Calls were today made for a distinction to be made between those who are struggling to pay their tax – and those who deliberately avoid it.

Bosses at the region’s Citizen Advice bureaus say one in five people reporting debt problems to their service has a council tax arrears issue.

Figures show that between January and March this year, council tax debt was the number one debt problem the charity in the region helped with.

Gillian Guy, Citizens Advice chief executive, said: “For some households council tax bills can be the tipping point that plunges them into debt.

Council bosses today said they are chasing the outstanding cash while at the same time offering support to those struggling to pay their bills. A Newcastle City Council spokesman said: “The amount outstanding that is owed to us is currently £12.2m – but these debts are more than a year old and in many cases go back as far as six years, and we have arrangements in place to collect some of this debt. We pursue people who refuse to pay these charges vigorously and only stop when it becomes uneconomical to do so.

“We have a statutory duty to collect council tax and business rates which are spent on vital services such as social care. Our collection rates are currently the highest of any core city and even higher than those of many smaller sized local authorities.

“Those who get into difficulties paying their charges should contact us as soon as possible so we can make alternative arrangements to help them pay and offer them advice.

“We also work very closely with the Citizens Advice Bureau and other voluntary sector organisations so those in genuine difficulties can get the help they need – but informing us of problems at the earliest opportunity is probably the most important thing a person can do and we actively encourage this.”

Jonathan Isaby, chief executive of the TaxPayers’ Alliance, said: “Councils need to be clear why they fail to collect so much in council tax, but it’s hardly surprising that some residents struggle to pay after a decade of hikes.

“Town halls need to differentiate between those who simply try to avoid paying and those who can’t afford to when dealing with cases. The latter should be helped with easier ways to pay, like Direct Debit, while the former should be pursued for outstanding bills.”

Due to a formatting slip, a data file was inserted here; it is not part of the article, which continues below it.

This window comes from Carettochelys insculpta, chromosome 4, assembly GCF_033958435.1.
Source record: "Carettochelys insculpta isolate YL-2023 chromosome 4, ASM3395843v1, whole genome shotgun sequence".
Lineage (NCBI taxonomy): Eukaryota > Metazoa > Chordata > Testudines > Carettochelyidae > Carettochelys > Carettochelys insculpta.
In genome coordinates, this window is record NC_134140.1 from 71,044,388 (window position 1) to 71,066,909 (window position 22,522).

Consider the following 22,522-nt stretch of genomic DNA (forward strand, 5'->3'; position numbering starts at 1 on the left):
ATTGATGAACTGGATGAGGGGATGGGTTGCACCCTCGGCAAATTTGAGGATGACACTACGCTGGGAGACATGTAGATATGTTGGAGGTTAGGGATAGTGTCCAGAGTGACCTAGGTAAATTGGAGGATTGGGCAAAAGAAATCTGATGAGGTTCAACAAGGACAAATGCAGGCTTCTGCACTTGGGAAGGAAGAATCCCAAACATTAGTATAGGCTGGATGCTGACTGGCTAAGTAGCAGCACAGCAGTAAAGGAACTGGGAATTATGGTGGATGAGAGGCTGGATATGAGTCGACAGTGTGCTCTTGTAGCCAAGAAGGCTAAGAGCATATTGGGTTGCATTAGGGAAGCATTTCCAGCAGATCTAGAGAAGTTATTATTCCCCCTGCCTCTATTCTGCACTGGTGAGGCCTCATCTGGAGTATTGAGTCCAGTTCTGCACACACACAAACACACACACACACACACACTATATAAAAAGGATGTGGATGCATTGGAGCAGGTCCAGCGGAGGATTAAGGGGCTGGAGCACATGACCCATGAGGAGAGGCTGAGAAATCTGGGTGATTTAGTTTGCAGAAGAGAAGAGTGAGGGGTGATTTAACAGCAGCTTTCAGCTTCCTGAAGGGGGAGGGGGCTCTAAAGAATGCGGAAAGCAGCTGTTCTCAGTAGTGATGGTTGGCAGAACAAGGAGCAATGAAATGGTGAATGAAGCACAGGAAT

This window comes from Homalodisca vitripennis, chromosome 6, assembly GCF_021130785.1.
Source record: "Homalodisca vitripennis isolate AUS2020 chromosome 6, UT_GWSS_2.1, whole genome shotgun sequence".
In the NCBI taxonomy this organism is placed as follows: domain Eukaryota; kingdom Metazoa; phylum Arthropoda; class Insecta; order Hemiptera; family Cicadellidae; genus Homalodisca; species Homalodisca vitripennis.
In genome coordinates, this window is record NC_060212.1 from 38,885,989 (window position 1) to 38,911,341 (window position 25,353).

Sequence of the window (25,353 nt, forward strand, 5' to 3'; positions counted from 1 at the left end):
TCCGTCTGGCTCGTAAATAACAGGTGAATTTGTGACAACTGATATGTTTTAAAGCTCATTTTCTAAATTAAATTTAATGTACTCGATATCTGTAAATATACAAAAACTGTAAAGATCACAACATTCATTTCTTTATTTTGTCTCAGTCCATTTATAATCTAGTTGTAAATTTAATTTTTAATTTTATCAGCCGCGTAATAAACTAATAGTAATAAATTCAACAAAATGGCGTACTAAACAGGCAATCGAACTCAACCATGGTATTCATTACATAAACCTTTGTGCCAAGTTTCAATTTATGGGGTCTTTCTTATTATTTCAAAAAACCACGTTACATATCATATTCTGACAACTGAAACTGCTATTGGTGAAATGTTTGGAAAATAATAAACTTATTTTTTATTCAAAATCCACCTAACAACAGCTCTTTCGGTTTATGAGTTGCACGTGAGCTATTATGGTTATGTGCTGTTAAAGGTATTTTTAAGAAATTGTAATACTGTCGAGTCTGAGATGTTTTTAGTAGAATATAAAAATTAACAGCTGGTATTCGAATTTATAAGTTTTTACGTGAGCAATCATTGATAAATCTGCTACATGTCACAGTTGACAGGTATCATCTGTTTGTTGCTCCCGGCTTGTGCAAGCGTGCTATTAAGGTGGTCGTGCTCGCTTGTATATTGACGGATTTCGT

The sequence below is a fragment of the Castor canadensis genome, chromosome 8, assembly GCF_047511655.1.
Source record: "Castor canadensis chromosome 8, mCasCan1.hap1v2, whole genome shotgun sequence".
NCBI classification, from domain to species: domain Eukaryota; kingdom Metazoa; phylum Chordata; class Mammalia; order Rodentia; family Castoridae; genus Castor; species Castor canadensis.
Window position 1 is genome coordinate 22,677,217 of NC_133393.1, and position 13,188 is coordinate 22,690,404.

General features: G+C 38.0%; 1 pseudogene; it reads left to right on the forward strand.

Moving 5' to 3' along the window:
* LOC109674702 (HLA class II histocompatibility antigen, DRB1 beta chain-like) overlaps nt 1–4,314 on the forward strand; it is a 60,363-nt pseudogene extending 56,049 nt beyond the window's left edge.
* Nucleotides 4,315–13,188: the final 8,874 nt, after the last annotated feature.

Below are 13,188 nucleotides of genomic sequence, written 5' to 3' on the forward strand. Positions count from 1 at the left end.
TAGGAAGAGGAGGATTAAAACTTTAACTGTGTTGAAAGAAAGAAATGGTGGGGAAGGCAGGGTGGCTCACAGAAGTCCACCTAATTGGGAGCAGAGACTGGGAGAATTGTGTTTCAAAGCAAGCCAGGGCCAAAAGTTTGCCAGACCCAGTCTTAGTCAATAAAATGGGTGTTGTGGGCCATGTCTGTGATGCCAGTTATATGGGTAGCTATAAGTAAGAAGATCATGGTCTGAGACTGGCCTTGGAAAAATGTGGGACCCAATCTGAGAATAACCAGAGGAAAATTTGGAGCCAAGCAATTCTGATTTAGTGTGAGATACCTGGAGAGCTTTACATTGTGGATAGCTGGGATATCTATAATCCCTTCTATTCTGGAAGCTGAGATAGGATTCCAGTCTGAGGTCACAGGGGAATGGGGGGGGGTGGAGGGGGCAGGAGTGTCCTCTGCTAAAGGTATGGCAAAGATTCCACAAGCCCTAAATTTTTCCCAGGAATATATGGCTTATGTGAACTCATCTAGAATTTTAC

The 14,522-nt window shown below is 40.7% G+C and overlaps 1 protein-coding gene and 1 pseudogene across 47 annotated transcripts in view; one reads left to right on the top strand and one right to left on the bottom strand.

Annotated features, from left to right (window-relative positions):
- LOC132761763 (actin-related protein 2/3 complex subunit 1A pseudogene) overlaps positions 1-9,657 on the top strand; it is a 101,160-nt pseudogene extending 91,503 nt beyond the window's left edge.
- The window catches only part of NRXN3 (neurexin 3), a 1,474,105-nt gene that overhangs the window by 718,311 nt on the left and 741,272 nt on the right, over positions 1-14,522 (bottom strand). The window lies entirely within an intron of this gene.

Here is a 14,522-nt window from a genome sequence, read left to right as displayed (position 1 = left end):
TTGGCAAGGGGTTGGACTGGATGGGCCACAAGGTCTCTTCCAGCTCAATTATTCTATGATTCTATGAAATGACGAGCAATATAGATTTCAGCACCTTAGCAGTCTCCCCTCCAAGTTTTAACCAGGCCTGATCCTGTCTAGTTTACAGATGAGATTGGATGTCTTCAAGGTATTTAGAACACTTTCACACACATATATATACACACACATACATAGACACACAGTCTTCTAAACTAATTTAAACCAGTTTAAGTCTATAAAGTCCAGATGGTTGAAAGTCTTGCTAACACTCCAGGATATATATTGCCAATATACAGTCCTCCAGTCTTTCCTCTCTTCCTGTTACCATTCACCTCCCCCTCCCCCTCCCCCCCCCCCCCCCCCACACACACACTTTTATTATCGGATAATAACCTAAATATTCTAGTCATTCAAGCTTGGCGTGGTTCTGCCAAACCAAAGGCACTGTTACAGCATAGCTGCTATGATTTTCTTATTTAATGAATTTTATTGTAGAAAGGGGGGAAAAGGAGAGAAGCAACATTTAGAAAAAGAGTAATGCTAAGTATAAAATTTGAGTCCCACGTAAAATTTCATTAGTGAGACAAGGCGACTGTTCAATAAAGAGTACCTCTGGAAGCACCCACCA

> Oh great – Direct Debit is not an easier way to pay if you’ve not the money to start with. But I suppose the kind of advice you’d get from a think-tank founded  by  a group of libertarian Conservatives.

Bosses at North Tyneside Council say their total arrears figure is “constantly shifting”, although as of the end of March this year it stood at £10.7million.

A spokesperson added: “The council’s overall collection rate for council tax, including arrears, is 99.2 per cent. We have prompt and effective collection strategies in place and balance this with support and assistance for those who may have difficulties in making payments.”

Stockton has arrears of more than £5m according to the figures.

David Harrington, Stockton’s cabinet member for corporate management and finance said: “We collected more than 98 per cent of all council tax in 2012/13 and in 2013/14, collected 96.9 per cent, which is still well above similar authorities.”

John Jopling, Gateshead Council service director for Customer and Financial Services said his authority’s charges for the year 2013-14, are still being collected.

He added: “It’s important to note that over the past two years there have been some significant changes to levels of council tax that is due to be paid. In Gateshead the level of support available for those on low incomes has been reduced, with some of the lowest income families now having to make a minimum 8.5 per cent contribution.

“This is as a result of the Government’s abolition of council tax benefit. Additionally, the council has also made changes to the levels of discount available on empty properties and second homes which have reduced exemption periods and charged premiums on long term empties.

“The effect of these changes is an increase in the amount of council tax due to be collected, which has increased by £4.3m or 5.5 per cent.”